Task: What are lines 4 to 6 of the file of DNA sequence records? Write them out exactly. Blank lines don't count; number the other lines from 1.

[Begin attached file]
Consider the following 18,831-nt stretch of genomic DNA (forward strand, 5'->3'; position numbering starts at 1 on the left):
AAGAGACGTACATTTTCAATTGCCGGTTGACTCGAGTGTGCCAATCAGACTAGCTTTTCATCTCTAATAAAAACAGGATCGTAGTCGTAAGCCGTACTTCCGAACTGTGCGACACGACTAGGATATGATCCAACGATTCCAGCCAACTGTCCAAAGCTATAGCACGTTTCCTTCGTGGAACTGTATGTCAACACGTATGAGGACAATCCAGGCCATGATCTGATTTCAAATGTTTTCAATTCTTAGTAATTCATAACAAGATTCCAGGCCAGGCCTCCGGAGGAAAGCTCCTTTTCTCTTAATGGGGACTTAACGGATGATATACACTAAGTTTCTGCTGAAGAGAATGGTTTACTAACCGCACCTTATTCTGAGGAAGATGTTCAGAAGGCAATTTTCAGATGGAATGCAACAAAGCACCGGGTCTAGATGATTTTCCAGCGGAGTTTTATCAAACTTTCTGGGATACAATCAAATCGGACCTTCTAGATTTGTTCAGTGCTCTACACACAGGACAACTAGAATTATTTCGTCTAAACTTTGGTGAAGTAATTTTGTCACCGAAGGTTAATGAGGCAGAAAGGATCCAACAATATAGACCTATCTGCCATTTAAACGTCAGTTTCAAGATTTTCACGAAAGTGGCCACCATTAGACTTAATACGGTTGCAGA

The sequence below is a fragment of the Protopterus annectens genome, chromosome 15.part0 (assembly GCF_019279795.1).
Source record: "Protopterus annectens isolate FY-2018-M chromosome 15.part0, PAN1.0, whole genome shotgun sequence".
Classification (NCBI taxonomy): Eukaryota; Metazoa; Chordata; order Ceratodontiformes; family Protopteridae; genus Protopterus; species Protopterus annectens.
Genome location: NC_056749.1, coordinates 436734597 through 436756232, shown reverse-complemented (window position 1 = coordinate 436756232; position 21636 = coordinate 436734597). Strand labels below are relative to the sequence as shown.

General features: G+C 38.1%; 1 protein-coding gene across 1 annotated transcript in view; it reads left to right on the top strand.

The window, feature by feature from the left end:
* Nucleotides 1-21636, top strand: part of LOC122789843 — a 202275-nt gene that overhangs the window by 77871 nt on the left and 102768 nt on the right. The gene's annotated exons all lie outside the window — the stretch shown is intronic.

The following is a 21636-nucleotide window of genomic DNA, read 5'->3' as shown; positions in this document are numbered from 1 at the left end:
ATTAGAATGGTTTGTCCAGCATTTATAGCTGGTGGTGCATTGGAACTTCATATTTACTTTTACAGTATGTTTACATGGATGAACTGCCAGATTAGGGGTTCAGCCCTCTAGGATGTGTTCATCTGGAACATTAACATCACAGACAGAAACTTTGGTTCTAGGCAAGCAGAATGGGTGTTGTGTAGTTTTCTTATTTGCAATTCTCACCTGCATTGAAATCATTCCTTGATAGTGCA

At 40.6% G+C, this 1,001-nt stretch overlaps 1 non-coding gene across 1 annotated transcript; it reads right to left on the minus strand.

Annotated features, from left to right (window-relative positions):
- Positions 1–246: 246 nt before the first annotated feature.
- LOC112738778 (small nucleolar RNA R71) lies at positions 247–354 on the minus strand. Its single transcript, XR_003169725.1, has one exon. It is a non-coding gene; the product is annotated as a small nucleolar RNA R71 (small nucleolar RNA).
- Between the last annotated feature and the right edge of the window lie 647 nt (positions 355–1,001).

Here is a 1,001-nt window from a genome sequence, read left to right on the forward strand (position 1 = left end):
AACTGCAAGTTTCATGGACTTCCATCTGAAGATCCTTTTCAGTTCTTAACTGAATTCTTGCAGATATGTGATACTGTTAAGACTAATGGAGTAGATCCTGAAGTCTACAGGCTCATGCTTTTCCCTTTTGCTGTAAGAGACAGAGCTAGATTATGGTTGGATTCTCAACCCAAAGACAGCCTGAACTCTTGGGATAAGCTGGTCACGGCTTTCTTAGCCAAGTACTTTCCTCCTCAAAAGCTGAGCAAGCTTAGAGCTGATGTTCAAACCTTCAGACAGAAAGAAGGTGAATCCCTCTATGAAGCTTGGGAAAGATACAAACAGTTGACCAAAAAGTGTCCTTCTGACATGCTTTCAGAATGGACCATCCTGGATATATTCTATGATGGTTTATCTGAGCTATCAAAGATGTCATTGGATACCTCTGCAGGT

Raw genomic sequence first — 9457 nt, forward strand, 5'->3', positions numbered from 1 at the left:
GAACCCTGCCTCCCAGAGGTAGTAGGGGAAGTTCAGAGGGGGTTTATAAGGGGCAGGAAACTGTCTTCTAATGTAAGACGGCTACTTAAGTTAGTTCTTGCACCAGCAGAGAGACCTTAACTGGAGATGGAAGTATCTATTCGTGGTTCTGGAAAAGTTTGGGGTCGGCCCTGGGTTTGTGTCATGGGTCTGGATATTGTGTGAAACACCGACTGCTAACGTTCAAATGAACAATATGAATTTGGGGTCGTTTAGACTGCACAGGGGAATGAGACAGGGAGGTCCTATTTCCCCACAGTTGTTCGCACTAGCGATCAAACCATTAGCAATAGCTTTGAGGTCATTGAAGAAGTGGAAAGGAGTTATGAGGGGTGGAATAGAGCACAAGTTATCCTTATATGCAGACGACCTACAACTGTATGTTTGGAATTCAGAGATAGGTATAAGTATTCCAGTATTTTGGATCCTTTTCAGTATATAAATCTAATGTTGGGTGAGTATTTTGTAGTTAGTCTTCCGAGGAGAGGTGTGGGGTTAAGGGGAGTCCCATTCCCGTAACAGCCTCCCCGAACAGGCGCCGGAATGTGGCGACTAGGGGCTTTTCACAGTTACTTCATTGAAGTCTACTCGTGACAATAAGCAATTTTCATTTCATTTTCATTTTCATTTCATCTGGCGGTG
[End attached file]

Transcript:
Source record: "Protopterus annectens isolate FY-2018-M chromosome 15.part0, PAN1.0, whole genome shotgun sequence".
Classification (NCBI taxonomy): Eukaryota; Metazoa; Chordata; order Ceratodontiformes; family Protopteridae; genus Protopterus; species Protopterus annectens.
Genome location: NC_056749.1, coordinates 436734597 through 436756232, shown reverse-complemented (window position 1 = coordinate 436756232; position 21636 = coordinate 436734597). Strand labels below are relative to the sequence as shown.